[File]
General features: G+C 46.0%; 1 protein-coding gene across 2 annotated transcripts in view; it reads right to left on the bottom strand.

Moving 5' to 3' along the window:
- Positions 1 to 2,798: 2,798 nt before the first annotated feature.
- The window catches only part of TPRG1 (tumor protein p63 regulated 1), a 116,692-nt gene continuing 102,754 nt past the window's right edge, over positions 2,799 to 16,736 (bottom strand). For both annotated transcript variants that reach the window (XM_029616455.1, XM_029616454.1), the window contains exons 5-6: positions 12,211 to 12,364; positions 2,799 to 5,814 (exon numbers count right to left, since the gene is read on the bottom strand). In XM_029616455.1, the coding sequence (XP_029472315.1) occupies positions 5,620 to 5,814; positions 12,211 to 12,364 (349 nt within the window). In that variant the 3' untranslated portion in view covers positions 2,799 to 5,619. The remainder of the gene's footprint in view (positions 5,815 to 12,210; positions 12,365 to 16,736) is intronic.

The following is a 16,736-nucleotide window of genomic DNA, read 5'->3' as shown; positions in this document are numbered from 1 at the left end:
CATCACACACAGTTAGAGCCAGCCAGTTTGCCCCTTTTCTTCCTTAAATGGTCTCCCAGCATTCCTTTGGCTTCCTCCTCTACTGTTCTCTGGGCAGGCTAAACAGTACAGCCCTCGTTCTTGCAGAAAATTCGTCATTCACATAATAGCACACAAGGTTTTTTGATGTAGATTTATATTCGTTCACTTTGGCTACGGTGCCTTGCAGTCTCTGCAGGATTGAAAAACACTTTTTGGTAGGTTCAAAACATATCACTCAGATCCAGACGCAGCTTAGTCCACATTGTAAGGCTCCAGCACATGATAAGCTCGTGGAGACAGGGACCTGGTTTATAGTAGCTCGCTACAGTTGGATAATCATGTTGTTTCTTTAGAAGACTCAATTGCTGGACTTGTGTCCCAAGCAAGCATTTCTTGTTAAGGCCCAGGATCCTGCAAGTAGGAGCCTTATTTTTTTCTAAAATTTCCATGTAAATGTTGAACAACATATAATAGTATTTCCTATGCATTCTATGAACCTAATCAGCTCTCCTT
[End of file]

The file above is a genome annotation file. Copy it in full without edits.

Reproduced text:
General features: G+C 46.0%; 1 protein-coding gene across 2 annotated transcripts in view; it reads right to left on the bottom strand.

Moving 5' to 3' along the window:
- Positions 1 to 2,798: 2,798 nt before the first annotated feature.
- The window catches only part of TPRG1 (tumor protein p63 regulated 1), a 116,692-nt gene continuing 102,754 nt past the window's right edge, over positions 2,799 to 16,736 (bottom strand). For both annotated transcript variants that reach the window (XM_029616455.1, XM_029616454.1), the window contains exons 5-6: positions 12,211 to 12,364; positions 2,799 to 5,814 (exon numbers count right to left, since the gene is read on the bottom strand). In XM_029616455.1, the coding sequence (XP_029472315.1) occupies positions 5,620 to 5,814; positions 12,211 to 12,364 (349 nt within the window). In that variant the 3' untranslated portion in view covers positions 2,799 to 5,619. The remainder of the gene's footprint in view (positions 5,815 to 12,210; positions 12,365 to 16,736) is intronic.

The following is a 16,736-nucleotide window of genomic DNA, read 5'->3' as shown; positions in this document are numbered from 1 at the left end:
CATCACACACAGTTAGAGCCAGCCAGTTTGCCCCTTTTCTTCCTTAAATGGTCTCCCAGCATTCCTTTGGCTTCCTCCTCTACTGTTCTCTGGGCAGGCTAAACAGTACAGCCCTCGTTCTTGCAGAAAATTCGTCATTCACATAATAGCACACAAGGTTTTTTGATGTAGATTTATATTCGTTCACTTTGGCTACGGTGCCTTGCAGTCTCTGCAGGATTGAAAAACACTTTTTGGTAGGTTCAAAACATATCACTCAGATCCAGACGCAGCTTAGTCCACATTGTAAGGCTCCAGCACATGATAAGCTCGTGGAGACAGGGACCTGGTTTATAGTAGCTCGCTACAGTTGGATAATCATGTTGTTTCTTTAGAAGACTCAATTGCTGGACTTGTGTCCCAAGCAAGCATTTCTTGTTAAGGCCCAGGATCCTGCAAGTAGGAGCCTTATTTTTTTCTAAAATTTCCATGTAAATGTTGAACAACATATAATAGTATTTCCTATGCATTCTATGAACCTAATCAGCTCTCCTT